The rapidly increasing population and commerce of the United States, and the multiplied means of and necessity for intercourse with foreign nations, mast necessarily add to the number and magnitude of claims and questions arising on international law.

While the awards of these commissions have been valuable in many respects, they have not resulted in giving to the world a well defined and authoritative system or uniforın rules of international law. Their decisions have sometimes been contradictory in principle.

A court regularly clothed with jurisdiction to pass upon questions of international law and of all claims of aliens would secure a degree of learning and uniformity scarcely attainable by temporary commissions composed of different persons selected for an occasion.

Heretofore the awards of these commissions have been final.

If a court shall be given jurisdiction, from whose decision an appeal may be taken to the Supreme Court of the United States, the great learning and ability of that court will aid in securing a settled system of international law which will not reach it in any other mode. A court will also be more economical than the plan of a mixed commission.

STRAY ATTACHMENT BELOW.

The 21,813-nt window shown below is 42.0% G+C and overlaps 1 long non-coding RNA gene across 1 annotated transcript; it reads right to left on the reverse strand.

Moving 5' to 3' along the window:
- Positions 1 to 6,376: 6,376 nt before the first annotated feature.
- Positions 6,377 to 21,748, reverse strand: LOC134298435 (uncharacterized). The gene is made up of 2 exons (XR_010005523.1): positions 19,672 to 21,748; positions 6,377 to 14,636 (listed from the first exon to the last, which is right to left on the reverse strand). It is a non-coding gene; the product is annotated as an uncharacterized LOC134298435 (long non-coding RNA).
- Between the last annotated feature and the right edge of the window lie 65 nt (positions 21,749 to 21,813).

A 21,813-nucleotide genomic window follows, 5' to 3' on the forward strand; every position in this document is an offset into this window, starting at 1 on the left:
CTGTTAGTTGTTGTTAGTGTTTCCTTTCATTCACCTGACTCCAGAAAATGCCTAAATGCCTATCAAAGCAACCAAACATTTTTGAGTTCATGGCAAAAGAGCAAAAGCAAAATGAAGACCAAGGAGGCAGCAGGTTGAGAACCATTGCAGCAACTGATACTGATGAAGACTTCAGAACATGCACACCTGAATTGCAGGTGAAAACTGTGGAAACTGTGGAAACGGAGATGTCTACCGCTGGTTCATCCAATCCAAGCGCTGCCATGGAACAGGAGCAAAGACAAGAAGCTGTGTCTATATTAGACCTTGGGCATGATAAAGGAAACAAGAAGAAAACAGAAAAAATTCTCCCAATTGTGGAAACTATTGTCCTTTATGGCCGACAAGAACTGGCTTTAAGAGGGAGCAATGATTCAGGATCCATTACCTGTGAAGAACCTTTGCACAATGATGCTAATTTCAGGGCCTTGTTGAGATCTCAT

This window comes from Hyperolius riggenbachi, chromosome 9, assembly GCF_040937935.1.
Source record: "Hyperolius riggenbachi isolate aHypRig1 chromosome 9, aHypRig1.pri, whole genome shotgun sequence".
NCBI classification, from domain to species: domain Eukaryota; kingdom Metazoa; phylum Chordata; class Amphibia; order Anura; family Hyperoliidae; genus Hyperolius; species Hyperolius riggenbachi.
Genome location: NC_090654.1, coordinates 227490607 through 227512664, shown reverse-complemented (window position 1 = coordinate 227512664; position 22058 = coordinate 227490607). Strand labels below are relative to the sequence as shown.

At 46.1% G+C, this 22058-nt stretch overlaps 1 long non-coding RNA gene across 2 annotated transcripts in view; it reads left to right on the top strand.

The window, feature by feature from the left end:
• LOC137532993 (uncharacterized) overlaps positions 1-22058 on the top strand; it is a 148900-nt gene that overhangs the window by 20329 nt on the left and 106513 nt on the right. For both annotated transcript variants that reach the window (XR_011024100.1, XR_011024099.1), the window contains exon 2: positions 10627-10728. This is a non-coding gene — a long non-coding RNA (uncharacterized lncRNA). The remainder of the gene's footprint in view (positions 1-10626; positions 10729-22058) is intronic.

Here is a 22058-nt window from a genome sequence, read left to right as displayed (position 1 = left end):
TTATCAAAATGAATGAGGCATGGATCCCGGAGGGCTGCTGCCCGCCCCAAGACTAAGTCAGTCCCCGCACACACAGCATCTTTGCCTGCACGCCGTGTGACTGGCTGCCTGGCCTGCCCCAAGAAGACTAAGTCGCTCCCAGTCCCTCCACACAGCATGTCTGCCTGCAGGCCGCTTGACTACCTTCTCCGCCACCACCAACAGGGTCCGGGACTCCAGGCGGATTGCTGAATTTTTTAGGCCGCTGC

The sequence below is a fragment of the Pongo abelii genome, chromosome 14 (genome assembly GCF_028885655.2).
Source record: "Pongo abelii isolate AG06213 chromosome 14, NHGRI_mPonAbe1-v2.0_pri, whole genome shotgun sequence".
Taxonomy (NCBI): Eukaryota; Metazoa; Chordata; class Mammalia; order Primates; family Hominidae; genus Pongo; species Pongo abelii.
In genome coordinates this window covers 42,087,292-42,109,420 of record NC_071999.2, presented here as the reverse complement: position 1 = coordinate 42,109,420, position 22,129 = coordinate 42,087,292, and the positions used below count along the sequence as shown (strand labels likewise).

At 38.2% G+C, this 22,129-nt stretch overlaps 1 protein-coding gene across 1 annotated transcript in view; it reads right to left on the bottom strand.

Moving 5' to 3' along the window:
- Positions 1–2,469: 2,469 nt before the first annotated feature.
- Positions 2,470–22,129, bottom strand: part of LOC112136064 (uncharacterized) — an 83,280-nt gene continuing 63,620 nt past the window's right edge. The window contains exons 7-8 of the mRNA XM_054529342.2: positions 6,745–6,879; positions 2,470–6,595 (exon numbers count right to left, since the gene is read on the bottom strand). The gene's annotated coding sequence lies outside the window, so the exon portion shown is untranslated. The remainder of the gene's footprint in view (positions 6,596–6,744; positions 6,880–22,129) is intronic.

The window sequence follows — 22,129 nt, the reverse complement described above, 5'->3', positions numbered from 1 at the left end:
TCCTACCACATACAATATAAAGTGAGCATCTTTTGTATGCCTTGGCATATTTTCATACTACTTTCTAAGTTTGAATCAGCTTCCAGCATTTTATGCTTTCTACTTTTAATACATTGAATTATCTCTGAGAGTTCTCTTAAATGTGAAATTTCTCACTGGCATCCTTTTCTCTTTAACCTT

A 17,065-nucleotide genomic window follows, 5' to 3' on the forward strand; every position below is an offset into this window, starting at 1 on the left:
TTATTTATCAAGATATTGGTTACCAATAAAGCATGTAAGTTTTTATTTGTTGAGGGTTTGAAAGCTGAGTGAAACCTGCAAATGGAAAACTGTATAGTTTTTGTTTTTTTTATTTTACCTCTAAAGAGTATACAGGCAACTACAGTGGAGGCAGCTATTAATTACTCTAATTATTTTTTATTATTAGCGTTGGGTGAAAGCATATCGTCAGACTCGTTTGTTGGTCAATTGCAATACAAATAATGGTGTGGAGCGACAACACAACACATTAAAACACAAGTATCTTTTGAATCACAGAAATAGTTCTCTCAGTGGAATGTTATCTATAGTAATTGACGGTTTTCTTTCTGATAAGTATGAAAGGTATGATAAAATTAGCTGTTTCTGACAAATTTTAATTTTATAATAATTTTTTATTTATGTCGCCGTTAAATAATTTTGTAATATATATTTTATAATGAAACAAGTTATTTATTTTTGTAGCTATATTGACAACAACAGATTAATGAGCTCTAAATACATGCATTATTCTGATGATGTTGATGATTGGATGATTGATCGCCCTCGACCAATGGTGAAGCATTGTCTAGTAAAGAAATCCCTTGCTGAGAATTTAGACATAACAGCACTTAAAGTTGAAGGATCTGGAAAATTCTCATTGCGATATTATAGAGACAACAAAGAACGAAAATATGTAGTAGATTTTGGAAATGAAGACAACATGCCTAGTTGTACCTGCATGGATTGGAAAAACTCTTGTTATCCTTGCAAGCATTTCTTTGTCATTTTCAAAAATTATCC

1 TREASURY DEPARTMENT, Washington, D. C., February 14, 1874. Sir: Referring to your letter of the 19th ultimo, I transmit herewith an amended statement of the expenses of the several commissions held during the last ten years, showing the total expenditures to the close of the last fiscal year, the detailed items of expenditure, the annual expenditure, and the salaries of the principal officers. I an, very respectfully,

F. A. SAWYER, Assistant Secretary, Hon. WM. LAWRENCE, House of Representatives.


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salaries and expenses of the United

States and Spanish Ciaims Cormission from July 1, 1871, to June

30, 1873. Salary of advocate.

52, 780 55

June 30, 1872 $12, 647 35 Advocate. *$5,000 Salary of secretary, ($5 per diem) 3, 860 00

June 30, 1873 16, 451 19 Secretary

+5 Salary of counsel 3, 043 50


*5,000 Salary of arbitrator.. 10, 810 44

Arbitrator .. *5,000 Salaries of messenger and porters.. 1,300 00


*300 Copying and translating

715 25 Contingent

expenses, including freight, postage, stationery, &c .. 6, 588 80

$29, 098 54

29, 098 54 Commission for the settlement of

claims of the United States against the United States of Colombia, from September 18, 1865, to October 10,

1866. Salary of Thomas Biddle, commissioner.

2, 500 00

June 30, 1865 12, 953 42 Commiss'ner. 2, 500 Salary of Charles W. Davis, sec'y..10, 453 42

June 30, 1867 1, 000 00 Secretary

12,000 Salary of G. Dean, counsel.

1, 000 00
13, 952 42

13, 953 42

Expenses of carrying into effect the

convention with the republic of Venezuela, from October 26, 1867,

to October 6, 1868. Salary of J. W. Macado, umpire... Salary of D. M. Talmage, commis.

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Umpire..... $1,500


2, 693 42

4, 193 42

4, 193 42